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Asking the community for tips on searching, in order to find answers and avoid duplicate questions.

So I have taken a look at the search section under help, and I have used the limiters there to do searches. But what I am finding is that the limits actually turn up less or don't help me avoid a duplicate (except in the case of is:question which turns out to actually be a more useful search term than almost anything else, and THAT's shoved under miscellaneous).

The search section under help gives search terms, but makes no judgement as to how well they work or any direction as to what's the best way to go about searching in a specific situation. That's good, of course, because it's informational and we can't know why a person is searching.

I will learn as I go, but just want to tap the community. Like just now, I searched the word search in meta, and by golly, the word search is used a lot.

I don't know if there's a way to build something with tips for the most common types of searches or if that would even be useful but, thought I would put it out there.

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    $\begingroup$ Since you're asking for tips rather than making a specific feature proposal, do you think tagging this discussion would be a better fit? $\endgroup$ – Monica Cellio May 3 '17 at 0:40
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    $\begingroup$ @MonicaCellio Wouldn't that be support rather than discussion? I agree that I see no feature-request in this question. $\endgroup$ – a CVn May 3 '17 at 8:05
  • $\begingroup$ @MichaelKjörling good point. Erin, what he said. $\endgroup$ – Monica Cellio May 3 '17 at 13:17
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I've found that one of the best ways to find an existing question on any Stack Exchange site is to start to ask it. Type the title and then look at the list of questions it suggests -- often I find my answer there.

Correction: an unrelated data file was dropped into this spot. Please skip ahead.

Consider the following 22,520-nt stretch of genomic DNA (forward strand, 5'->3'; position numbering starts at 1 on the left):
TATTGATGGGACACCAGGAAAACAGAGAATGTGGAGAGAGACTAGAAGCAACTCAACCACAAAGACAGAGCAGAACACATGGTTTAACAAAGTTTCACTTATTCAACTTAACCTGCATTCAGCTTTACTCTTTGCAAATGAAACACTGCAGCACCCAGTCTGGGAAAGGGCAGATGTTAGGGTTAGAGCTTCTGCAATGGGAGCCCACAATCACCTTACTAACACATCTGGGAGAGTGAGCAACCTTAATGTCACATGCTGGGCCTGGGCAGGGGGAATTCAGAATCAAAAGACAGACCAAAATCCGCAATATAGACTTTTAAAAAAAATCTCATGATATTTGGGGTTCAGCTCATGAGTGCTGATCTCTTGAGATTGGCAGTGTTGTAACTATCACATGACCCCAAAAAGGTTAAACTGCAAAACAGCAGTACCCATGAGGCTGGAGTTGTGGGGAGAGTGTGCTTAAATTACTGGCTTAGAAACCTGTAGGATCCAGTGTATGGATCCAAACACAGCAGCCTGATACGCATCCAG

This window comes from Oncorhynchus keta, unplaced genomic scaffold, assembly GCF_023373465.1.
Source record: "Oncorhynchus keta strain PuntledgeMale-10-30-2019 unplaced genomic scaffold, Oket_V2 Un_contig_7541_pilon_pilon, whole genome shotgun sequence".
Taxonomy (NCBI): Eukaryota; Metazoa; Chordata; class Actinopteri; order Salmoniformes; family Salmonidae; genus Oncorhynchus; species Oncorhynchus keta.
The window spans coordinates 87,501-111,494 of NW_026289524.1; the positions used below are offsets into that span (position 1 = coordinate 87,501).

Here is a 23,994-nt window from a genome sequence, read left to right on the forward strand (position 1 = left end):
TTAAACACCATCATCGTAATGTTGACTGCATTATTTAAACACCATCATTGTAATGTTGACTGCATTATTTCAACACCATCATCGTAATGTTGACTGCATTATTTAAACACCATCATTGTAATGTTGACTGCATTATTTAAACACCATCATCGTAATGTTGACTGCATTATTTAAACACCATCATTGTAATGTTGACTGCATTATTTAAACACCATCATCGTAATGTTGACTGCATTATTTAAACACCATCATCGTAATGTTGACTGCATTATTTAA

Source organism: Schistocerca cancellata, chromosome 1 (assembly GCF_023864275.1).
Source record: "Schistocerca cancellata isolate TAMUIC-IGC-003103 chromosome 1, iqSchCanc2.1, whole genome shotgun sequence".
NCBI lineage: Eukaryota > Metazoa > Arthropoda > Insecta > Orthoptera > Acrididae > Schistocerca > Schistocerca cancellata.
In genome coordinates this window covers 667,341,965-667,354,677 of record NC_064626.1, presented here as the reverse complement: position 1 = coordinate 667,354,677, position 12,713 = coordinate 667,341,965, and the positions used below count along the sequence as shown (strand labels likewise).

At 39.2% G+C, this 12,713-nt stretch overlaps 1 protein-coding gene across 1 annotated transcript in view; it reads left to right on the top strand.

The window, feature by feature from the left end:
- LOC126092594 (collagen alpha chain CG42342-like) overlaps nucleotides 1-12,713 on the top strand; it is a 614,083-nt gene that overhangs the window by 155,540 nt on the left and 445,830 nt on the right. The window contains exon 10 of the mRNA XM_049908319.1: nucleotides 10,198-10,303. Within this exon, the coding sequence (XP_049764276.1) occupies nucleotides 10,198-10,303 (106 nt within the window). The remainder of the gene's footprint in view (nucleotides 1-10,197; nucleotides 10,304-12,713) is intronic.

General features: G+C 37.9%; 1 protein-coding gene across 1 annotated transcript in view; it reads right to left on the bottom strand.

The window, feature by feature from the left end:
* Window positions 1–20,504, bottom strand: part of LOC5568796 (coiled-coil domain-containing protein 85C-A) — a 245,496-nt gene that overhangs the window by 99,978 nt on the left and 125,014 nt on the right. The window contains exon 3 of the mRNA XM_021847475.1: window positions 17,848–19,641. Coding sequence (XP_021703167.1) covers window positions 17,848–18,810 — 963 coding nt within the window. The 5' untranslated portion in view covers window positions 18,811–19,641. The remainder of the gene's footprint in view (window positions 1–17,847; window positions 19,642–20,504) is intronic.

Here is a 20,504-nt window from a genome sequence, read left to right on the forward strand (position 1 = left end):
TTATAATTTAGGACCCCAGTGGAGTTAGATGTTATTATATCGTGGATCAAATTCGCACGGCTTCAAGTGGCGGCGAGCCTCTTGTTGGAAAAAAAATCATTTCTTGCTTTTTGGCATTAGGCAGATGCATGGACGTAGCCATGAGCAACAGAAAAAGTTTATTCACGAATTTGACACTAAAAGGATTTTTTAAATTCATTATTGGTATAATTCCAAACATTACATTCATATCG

Other than that, is:question combined with tags ([tag-name]) and search keywords is often productive. If your keywords are ambiguous (for example, Mercury the planet and mercury the element), you can use - with terms or tags to exclude them (mercury -[planets] is:q).

If you don't find the question, you ask it, and somebody finds a duplicate, don't worry -- duplicates are valuable. The next person who searches the site might find your question and thus the answer (on the duplicate target).

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    $\begingroup$ I want to add that excluding terms and tags can be quite useful, too. For example some time ago I was searching for "mercury is:q" and realized that the term "mercury" could be used in multiple contexts. I then tried a search excluding planets by using "mercury -[planets] is:q", which gave me better results as I was searching for the chemical element, not the planet. This is mainly useful if the term you are searching for might be ambivalent and there are many results. $\endgroup$ – Secespitus May 3 '17 at 8:15
  • $\begingroup$ Yes I thought about deleting my duplicates, but it seems to be helpful for other people's searches. Plus there were answers. $\endgroup$ – Erin Thursby May 4 '17 at 5:51
  • $\begingroup$ This is what I was going to suggest too, the search is a bit hit and miss but the suggested duplicates when you start typing a question are pretty thorough. $\endgroup$ – adaliabooks May 5 '17 at 10:05
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First of all, most things I remember as being here are things I answered. So if I'm trying to find something again, I start by searching my own posts. I also know what vocabulary I would have used.

Clicking on the rep number to get to your profile includes a search blank with a filter already filled in. Add the search words to that, to search your own posts.

A combination of a category tag and keywords can be handy, for those tags that tend to be used consistently.

If looking for existing content that you don’t recall reading before, just to see if the subject is addressed here, a keyword search might not turn it up if that specific word was not used. So try different words — not just synonyms, but try grasping for different handles on the concept.

Sometimes, you just have to skim the entire list of of specific tag.

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    $\begingroup$ Instead of going to your profile, you can use user:me. $\endgroup$ – Laurel May 7 '17 at 18:24

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